Track Ageing

Ageing tracks is a way to determine when an animal was present. This can be very useful if you are studying, photographing or hunting an animal. Here is a photo of a mountain lion track on which I now have some history.

IMG_3700 2-day old track

This photograph was taken on Friday September 22nd 2017 at 2:33 PM.

This track was made in deep dust on a little-used road. The dust is deep because it is in a portion of the road that is fairly steep and the soil is deeper than most of the area. Summer use tears up the soil and reduces it to fines of dirt and small rocks.

Here is another photograph of a track in the same series of prints. It’s not exactly the same track, as a truck ran over the portion of the track that I photographed two days earlier. Here is the first photograph.

mountain lion track IMG_3691 rotated CCW 90

This track photo was taken on Wednesday September 20th 2017 at 12:47 PM.

Because this track has not been deformed, I concluded right away that it was  at most  hours old and possibly only minutes old.

When ageing tracks one looks for deterioration caused by the forces of nature. Weather is a key. Wind reduces clarity of the track. The September 20th track is very clear and the edges are sharp. It has not been disfigured by wind.

Rain is another important weather element. A heavy rain may wipe tracks out completely, but it will also create the beginning of a new time line.

Gravity also has an effect, but it takes longer for gravity to take effect. Other tracks also can be used in aging. For example, cars will eliminate many tracks. On heavily used hiking trails, people may eliminate all wild animal tracks by day. Animals will replenish their tracks at night.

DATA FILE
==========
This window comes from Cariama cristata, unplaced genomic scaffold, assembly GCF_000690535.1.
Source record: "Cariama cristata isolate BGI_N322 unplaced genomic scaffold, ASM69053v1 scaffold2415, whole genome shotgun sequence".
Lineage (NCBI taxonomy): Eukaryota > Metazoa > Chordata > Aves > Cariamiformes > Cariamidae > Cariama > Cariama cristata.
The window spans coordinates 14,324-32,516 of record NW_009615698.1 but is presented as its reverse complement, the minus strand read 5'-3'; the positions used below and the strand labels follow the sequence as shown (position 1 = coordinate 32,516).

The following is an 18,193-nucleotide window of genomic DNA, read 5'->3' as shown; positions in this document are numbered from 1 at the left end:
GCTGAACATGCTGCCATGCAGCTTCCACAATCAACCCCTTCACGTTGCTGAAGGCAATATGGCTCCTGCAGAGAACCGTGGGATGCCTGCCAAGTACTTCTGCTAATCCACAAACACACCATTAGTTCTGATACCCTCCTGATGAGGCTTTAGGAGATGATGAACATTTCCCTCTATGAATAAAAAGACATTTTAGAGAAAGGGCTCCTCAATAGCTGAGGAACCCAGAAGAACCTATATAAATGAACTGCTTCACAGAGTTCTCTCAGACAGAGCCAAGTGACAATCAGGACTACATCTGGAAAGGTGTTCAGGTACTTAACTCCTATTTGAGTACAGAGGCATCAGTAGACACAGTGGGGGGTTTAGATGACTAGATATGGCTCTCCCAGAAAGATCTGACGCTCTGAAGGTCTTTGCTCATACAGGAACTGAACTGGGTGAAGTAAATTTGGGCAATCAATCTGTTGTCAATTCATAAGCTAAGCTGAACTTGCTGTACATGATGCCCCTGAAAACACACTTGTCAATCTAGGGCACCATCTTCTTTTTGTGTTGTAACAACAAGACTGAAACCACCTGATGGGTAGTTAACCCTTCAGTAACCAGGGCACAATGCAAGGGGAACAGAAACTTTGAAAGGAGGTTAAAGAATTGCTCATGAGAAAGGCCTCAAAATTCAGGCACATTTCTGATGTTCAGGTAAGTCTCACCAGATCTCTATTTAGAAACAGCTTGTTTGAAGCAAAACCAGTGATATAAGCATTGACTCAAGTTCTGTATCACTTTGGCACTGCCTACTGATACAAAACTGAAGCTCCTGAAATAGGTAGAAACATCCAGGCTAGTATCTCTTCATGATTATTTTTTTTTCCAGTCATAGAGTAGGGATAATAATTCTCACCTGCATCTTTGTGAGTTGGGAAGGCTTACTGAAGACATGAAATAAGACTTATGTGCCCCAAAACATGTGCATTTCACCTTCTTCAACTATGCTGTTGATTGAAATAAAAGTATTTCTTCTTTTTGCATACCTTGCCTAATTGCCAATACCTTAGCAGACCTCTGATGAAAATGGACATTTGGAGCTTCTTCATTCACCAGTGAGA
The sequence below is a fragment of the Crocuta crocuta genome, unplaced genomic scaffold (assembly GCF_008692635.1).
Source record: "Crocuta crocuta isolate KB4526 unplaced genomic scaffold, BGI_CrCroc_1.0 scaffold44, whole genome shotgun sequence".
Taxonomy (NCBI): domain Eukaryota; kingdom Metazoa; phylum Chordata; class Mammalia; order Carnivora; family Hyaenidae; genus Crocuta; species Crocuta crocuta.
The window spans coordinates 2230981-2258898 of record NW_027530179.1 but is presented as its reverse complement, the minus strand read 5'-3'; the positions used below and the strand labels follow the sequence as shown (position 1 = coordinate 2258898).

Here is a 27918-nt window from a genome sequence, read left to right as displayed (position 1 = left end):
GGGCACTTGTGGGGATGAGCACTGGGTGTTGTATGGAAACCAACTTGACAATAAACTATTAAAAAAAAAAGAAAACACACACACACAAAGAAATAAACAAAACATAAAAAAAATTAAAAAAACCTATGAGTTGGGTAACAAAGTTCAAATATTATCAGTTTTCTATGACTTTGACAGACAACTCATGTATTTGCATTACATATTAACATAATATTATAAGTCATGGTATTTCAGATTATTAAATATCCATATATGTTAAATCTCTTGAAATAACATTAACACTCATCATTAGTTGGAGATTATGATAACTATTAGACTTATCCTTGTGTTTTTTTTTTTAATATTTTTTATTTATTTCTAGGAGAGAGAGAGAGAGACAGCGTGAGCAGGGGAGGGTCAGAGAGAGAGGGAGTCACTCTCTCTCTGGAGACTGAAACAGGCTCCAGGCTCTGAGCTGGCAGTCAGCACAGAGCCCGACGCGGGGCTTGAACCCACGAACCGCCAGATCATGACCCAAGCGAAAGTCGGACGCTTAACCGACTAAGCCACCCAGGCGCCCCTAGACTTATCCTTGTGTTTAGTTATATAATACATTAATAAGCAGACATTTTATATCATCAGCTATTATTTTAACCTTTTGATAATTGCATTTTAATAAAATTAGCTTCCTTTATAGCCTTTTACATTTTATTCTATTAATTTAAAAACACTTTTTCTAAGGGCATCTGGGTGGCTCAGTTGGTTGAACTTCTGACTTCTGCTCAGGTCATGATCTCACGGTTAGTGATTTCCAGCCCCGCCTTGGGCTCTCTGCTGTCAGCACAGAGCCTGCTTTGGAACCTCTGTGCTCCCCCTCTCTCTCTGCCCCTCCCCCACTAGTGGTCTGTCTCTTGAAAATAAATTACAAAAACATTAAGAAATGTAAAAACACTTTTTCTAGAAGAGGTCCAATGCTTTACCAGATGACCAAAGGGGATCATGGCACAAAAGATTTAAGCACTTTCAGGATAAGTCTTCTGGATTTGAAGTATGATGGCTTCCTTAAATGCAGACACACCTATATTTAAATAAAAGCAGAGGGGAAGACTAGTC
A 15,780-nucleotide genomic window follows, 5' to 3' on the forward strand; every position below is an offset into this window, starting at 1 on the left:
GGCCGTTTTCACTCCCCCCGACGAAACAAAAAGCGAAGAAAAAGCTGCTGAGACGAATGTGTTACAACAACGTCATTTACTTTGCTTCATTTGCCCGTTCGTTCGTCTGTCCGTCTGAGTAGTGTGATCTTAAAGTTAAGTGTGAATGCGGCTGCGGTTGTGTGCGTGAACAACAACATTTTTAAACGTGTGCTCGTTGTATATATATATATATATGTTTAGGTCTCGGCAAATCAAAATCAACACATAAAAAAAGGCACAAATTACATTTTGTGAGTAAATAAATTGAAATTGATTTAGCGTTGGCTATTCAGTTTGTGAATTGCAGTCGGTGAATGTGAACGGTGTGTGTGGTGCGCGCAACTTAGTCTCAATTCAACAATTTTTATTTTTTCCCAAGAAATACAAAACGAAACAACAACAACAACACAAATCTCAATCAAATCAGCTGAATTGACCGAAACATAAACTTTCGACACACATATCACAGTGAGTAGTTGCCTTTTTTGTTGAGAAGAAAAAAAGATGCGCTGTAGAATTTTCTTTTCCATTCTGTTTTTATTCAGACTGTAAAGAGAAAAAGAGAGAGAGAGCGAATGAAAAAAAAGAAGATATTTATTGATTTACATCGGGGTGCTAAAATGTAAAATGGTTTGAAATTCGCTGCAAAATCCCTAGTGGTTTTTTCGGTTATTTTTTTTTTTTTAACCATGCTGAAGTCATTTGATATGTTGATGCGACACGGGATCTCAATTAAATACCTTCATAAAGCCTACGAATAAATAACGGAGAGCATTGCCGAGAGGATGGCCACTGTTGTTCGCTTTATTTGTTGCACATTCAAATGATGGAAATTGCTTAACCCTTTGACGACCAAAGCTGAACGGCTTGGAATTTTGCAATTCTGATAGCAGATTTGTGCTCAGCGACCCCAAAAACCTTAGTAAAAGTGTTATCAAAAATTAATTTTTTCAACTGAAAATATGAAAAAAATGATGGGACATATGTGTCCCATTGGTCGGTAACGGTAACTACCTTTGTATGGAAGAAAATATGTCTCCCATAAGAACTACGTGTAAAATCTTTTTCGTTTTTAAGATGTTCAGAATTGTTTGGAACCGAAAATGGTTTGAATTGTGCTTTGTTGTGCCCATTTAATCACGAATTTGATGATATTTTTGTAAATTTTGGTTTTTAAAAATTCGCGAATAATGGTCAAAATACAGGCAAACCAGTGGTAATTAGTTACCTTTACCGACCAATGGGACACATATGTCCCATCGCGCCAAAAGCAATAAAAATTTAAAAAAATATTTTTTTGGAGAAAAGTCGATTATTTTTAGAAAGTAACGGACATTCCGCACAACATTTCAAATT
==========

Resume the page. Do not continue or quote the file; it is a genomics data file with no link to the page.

If you want to find a bear track on a mountain hiking trail, the best opportunity will be first thing in the morning.

I know that it was quite windy on Wednesday evening and there was also a very light rain. These are major sources of the deterioration that took place between Wednesday and Friday.

If the weather had been perfect with no rain and little wind, the Friday track could have looked much closer to way it did on Wednesday. However, additional truck traffic might have completely wiped out all the tracks.

The conclusion is that the key to good track ageing is the creation of a time line that records the timing of any activities that could cause deterioration or complete elimination of the track.

Here is one last photo. Look at it closely and you’ll see a leaf in the front track. You can tell that the leaf was blown in, not stepped on, by the lion. The strong winds blew on Wednesday evening before sunset.

IMG_3700-1 track with leaf

A heavy summer rain can create a track pattern that can be deemed to have been made within a short time frame for as much as several weeks. A track in mud can only happen while the ground is very wet and the palette for a mud track created following a summer rain is often only receptive for about half a day. Once created, a mud track often lasts until the next heavy rain.

Snow is the very best palette for ageing tracks and one can learn a lot about animal tracks if they are blessed by living in a region with frequent winter snow – something we don’t have here in the SF Bay Area.




Big Cat

While driving dirt roads, I often look for tracks. When I see something that looks interesting, I roll down the window for a closer look. Today I rolled down my window and beheld the best series of mountain lions tracks I’ve ever seen.